An Innocent Spouse Claim is worth considering in cases where the taxpayers jointly owe a lot of IRS debt. The downside is that the IRS does not generally approve these claims. Worse, most of the appeals to the courts have been IRS wins.
That said, it is still worth considering. Innocent spouse claims arise in cases where the tax understatement can be attributed to just one spouse. Additionally, the other spouse must have no knowledge or benefit from that understatement. The strategic advantage is that you might get a better result on the Reasonable Collection Potential formula by removing the one spouse from the liability.
An Offer-in-Compromise will only work if the taxpayers can show that they do not have the financial means that will enable them to pay the debt in full. The IRS does not accept offers for less than full pay merely because someone throws a number at them. Instead, they do a financial analysis. The results are plugged into the Reasonable Collection Potential formula. Removing one of the spouses from the liability could change the formula results and make the other spouse eligible for an offer.
If your tax debt is the result of an IRS Audit, do not overlook the possibility of getting the IRS to reverse the audit assessment. The Audit Reconsideration as explained in Pub 3598 is a process to get some relief from audit results you do agree with or an assessment made by the IRS because you did not file a return.
You may request audit reconsideration if you:
- Did not appear for your audit
- Moved and did not receive correspondence from the IRS
- Have additional information to present that you did not provide during your original audit
- Disagree with the assessment from the audit
The IRS recommends you use form 12661 to explain your dispute. New information is the key to getting this process to work. It is critical that you provide all the documentation with the request. Requests without documentation enclosed will be denied out of hand. You can use this process as long as the assessment is outstanding.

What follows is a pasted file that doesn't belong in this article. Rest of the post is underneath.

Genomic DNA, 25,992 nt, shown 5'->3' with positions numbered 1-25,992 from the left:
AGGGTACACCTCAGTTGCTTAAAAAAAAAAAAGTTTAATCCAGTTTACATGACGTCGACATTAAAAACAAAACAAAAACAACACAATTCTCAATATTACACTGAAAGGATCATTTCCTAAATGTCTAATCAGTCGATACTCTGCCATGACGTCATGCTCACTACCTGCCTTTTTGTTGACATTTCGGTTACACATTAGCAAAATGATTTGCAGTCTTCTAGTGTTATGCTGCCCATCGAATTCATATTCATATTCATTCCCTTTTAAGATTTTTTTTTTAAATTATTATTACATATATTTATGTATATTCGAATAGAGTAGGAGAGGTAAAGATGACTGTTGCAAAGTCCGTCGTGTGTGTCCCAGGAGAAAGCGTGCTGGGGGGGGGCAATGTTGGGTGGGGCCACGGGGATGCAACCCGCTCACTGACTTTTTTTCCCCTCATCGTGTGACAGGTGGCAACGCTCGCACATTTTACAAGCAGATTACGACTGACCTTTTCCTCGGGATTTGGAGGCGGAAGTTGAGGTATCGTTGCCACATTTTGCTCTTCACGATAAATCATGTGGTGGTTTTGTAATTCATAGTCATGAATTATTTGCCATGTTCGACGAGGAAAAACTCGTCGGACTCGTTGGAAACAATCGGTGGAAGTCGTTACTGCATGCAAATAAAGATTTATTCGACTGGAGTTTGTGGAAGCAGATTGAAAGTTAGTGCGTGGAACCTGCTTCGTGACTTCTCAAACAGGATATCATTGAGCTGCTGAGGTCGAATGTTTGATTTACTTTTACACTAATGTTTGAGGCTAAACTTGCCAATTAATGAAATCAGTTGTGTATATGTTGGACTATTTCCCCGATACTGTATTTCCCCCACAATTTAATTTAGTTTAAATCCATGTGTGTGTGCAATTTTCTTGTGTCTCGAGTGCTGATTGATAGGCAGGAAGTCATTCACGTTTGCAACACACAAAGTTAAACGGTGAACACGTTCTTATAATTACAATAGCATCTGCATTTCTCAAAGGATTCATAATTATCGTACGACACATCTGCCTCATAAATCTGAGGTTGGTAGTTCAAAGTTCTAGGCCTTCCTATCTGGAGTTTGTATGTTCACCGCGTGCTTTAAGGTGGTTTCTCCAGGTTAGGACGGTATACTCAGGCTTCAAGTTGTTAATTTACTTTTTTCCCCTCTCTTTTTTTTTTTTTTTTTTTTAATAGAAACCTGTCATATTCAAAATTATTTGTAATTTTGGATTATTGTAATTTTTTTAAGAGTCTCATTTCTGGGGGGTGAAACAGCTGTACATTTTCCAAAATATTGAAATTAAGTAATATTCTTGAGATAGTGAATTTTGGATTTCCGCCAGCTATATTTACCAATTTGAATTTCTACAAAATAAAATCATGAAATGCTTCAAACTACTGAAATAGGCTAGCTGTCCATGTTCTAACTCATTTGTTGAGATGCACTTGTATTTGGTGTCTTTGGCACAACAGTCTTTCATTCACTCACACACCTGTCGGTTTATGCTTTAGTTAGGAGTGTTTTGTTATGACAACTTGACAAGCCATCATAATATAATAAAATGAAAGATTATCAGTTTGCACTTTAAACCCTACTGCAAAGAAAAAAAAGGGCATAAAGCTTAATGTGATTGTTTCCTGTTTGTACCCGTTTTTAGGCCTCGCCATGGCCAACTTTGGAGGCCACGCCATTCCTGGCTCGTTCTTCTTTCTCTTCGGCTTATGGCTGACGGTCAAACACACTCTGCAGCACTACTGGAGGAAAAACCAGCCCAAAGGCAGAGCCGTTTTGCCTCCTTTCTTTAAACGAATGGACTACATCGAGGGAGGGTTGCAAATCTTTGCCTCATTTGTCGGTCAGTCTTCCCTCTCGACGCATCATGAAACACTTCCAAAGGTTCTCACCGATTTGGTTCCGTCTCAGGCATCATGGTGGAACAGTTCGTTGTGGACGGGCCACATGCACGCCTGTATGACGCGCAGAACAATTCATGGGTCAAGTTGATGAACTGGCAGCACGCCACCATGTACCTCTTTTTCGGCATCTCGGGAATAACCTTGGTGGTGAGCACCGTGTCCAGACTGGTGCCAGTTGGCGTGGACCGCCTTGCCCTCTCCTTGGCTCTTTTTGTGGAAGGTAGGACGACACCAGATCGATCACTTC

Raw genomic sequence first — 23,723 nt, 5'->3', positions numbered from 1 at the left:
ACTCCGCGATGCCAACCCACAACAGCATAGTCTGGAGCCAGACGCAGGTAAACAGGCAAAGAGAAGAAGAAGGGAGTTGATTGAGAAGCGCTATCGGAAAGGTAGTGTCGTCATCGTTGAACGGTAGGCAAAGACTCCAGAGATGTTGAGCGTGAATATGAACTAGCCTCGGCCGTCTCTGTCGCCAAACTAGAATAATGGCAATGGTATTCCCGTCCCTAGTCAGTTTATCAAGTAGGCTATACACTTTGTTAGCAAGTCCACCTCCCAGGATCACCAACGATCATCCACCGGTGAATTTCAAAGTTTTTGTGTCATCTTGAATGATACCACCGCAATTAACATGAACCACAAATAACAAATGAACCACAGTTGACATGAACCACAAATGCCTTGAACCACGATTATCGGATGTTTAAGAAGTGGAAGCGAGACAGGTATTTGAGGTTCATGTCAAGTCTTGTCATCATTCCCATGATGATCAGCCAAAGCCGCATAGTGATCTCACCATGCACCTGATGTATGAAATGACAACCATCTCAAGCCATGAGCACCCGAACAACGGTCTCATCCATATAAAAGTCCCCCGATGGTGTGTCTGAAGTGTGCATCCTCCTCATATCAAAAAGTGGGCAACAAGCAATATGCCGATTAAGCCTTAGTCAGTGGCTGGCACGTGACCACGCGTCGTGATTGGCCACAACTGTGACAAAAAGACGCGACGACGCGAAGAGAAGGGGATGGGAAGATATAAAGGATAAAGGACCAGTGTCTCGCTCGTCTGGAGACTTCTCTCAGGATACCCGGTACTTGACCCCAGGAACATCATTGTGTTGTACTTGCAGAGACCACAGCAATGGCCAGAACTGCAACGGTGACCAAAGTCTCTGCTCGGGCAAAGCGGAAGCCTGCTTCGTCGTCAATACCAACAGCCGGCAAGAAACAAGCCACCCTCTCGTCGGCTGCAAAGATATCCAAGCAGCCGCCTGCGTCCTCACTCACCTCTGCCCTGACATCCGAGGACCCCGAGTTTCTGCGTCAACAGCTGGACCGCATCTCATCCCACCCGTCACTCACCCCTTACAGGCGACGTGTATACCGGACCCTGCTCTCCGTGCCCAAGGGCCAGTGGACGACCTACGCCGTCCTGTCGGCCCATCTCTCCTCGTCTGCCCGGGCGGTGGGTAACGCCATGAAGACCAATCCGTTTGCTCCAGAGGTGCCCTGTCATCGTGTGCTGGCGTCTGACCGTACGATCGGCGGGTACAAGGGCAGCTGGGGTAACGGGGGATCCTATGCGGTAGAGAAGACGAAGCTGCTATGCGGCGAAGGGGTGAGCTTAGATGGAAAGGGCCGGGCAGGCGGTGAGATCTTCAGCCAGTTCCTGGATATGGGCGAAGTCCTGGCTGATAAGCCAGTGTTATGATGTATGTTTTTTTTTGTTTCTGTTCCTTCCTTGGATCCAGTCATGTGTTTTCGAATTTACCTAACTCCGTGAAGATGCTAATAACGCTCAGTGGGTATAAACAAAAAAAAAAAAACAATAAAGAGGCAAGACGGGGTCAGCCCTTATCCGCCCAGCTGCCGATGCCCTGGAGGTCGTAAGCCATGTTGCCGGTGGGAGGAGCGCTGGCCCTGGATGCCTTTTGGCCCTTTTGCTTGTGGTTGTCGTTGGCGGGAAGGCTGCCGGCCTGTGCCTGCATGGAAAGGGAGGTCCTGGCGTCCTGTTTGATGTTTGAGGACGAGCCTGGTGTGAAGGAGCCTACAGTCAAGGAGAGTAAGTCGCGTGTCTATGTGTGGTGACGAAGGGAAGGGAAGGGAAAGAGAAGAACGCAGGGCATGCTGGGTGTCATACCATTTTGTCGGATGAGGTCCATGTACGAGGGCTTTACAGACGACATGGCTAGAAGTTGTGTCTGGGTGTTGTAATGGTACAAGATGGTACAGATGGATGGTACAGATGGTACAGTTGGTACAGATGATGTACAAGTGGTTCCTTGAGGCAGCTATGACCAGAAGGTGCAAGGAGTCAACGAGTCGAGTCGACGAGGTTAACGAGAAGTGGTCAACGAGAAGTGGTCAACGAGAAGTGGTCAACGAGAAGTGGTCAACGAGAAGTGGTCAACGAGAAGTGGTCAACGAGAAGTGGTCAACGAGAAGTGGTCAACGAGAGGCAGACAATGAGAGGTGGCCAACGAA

Your reconsideration request will be accepted if you:
- submit information that has not been considered previously.
- filed a return after the IRS completed a return for you.
- believe the IRS made a computational or processing error in assessing your tax.
- The liability is unpaid, or credits are denied.
This is a relatively cheap process to get rid of an IRS debt if you have the grounds to pursue it.
The Treasury Inspector General released an audit report on the IRS electronic filing system. Some of the interesting facts in this report include:
- The IRS destroyed an estimated 30 million paper 1099 type forms because of their processing backlog. Good thing we went through all the trouble to file them.
- The percentage of business returns filed electronically is now up to 63 percent which is nowhere close to the 93% of the 1040s filed electronically.
- The cost to process returns electronically is pennies vs multiple dollars. In the case of 1040s, it is 36 cents compared to $15.21 for example.
The bottom line is that the IRS is going to require more and more electronic filing of business returns, especially payroll tax returns. This is a good and bad thing from my perspective. Processing returns electronically means that we get an almost immediate acknowledgment without the hassle of certified mail. Additionally, it significantly reduces the IRS keypunch error rates in inputting paper returns. On the bad side, the IRS’s attempts at preventing id theft continues to make it harder for taxpayers to file electronically.